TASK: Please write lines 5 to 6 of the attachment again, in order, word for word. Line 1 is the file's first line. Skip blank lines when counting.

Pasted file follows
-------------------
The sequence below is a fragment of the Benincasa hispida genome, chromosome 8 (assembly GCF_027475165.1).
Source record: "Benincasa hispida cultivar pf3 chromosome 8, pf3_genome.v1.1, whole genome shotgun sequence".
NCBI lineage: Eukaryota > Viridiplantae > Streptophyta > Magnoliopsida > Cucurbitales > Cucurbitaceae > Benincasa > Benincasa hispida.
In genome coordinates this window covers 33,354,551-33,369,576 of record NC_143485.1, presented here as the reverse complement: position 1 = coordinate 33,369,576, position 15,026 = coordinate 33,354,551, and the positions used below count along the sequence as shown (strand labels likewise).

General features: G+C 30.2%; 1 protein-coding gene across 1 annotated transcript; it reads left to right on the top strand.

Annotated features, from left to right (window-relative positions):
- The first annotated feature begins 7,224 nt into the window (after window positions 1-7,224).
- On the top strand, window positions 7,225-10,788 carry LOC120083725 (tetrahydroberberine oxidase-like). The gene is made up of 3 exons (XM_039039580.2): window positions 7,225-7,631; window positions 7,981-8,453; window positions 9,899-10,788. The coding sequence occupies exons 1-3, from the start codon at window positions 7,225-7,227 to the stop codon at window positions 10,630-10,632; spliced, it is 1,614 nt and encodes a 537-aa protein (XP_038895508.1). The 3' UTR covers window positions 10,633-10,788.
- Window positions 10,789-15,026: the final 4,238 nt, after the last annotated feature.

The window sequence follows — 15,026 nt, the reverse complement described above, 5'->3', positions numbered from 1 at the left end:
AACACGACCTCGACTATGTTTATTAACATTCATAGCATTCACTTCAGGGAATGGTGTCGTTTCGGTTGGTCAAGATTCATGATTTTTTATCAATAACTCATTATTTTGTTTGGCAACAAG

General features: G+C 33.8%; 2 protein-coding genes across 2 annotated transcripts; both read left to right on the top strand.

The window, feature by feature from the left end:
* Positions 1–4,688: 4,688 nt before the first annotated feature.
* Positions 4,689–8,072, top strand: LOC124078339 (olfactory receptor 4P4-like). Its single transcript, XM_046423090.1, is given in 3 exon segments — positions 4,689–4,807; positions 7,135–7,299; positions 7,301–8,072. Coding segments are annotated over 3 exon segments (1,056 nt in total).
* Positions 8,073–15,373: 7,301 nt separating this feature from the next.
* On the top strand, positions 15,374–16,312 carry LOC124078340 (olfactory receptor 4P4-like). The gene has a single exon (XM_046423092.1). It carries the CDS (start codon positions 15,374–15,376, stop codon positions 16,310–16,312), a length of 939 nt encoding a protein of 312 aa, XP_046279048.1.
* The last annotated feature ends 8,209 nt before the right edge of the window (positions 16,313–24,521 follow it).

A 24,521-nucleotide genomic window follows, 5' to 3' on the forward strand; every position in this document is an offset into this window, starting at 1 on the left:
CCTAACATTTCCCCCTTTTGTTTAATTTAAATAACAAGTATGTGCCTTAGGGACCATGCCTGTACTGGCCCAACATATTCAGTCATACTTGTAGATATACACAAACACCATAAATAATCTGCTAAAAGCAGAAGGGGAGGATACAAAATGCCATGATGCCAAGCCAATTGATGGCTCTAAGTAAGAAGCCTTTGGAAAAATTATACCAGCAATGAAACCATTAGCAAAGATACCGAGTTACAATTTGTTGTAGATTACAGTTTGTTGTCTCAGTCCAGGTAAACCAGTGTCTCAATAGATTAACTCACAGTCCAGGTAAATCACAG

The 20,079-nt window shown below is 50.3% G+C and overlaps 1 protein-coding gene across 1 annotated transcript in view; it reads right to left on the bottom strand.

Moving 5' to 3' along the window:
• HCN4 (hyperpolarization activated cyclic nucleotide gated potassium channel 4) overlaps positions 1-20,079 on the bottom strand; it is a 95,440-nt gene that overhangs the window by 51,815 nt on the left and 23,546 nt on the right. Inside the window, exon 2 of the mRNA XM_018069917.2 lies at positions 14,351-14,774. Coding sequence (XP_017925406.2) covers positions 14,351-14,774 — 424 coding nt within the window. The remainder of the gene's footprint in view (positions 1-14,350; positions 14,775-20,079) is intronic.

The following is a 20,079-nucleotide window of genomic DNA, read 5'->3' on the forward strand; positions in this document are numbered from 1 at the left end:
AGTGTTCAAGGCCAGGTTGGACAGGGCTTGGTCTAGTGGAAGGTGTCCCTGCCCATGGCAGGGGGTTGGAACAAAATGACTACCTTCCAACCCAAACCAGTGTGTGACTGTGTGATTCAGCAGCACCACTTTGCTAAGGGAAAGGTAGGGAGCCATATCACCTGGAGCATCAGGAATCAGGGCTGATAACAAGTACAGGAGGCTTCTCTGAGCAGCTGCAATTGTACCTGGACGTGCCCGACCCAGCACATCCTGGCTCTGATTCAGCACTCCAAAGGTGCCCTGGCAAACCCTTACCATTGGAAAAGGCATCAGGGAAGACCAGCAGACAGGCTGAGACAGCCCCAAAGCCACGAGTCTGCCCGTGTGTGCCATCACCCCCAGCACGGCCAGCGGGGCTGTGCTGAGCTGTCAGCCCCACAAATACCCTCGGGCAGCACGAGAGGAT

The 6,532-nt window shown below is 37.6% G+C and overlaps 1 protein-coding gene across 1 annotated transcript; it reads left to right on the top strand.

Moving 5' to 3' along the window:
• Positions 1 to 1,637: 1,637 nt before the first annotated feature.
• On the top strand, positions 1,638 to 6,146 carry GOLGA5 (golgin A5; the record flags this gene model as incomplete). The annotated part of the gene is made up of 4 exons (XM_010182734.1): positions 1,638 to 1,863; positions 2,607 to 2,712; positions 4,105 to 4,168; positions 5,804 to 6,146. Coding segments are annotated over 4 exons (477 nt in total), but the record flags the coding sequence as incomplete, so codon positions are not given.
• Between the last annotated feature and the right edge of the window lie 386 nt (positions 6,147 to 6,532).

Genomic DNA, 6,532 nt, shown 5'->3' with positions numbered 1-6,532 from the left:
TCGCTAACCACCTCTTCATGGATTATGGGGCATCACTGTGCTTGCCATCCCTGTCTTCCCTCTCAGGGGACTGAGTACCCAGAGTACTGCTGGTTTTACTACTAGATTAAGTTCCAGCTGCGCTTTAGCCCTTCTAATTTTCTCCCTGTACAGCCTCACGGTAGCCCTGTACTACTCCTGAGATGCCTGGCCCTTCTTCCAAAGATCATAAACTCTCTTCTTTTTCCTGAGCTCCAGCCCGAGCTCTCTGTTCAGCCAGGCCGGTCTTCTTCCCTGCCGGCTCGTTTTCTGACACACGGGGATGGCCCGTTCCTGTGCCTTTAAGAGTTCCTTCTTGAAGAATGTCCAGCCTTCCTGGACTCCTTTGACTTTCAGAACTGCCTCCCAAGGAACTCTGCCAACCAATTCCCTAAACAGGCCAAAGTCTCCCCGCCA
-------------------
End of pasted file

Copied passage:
General features: G+C 30.2%; 1 protein-coding gene across 1 annotated transcript; it reads left to right on the top strand.

Annotated features, from left to right (window-relative positions):